In various contexts, this word can have different meanings.

If you’ve been following this series, you’ll realize that we’ve been tackling a few filler words lately. This month it’s ‘Bass’. As mentioned in previous editions of this series, filler words usually don’t hold significant meaning but are heavily used in colloquial Arabic. Unlike most filler words that are only found in Levantine Arabic, the word “bass” is found in Khaleeji and Egyptian dialects too. There are, however, different words used in North African dialects to refer to bass’ multiple meanings.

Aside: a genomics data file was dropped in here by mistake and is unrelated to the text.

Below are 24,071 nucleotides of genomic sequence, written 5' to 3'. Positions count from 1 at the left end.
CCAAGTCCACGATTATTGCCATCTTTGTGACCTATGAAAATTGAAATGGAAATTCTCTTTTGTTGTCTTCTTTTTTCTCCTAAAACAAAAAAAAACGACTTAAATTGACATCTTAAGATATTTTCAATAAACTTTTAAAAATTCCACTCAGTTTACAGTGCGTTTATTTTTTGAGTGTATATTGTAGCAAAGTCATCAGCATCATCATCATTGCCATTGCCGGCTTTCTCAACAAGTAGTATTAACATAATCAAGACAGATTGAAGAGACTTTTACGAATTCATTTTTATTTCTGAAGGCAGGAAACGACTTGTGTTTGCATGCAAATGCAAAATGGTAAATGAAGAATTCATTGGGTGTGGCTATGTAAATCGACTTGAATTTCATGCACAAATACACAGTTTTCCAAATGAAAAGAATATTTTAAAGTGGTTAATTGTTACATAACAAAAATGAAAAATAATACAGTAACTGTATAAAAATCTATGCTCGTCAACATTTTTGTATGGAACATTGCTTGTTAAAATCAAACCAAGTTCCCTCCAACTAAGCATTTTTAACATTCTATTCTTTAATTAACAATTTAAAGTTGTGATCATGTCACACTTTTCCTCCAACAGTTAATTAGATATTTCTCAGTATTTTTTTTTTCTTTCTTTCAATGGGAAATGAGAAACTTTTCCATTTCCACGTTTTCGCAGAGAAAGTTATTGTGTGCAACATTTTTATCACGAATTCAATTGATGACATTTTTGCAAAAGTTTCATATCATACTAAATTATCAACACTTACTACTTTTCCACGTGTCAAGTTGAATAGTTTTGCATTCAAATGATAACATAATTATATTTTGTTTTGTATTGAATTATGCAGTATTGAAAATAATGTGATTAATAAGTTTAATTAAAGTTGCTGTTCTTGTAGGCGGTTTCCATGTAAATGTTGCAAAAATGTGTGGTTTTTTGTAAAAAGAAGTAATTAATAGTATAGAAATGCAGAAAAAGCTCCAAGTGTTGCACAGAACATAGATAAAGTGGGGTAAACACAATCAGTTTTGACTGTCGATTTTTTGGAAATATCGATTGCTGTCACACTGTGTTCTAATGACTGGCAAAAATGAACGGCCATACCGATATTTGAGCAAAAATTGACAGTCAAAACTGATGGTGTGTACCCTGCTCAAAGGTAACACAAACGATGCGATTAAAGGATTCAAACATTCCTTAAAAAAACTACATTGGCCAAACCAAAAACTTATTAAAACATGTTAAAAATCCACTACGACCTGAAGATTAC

Bass may sound like a linguistic filler like “um” or “uh,” but it’s not. Depending on the conversation context, bass is commonly used to mean “stop” or “but.”

As a general rule, bass replaces “but” in most cases – even in entire English conversations, since it naturally rolls off the tongue easier. Bass can also mean “stop” if someone bickers or eats your brain. It’s also used as a singular phrase to end an argument. Likewise, bas indicate “no more” when someone offers you food or requests a specific quantity of something.

Interestingly enough, it also means the same in Hindi. This isn’t surprising, considering Hindi comes from the Semitic family of languages, which also includes Arabic.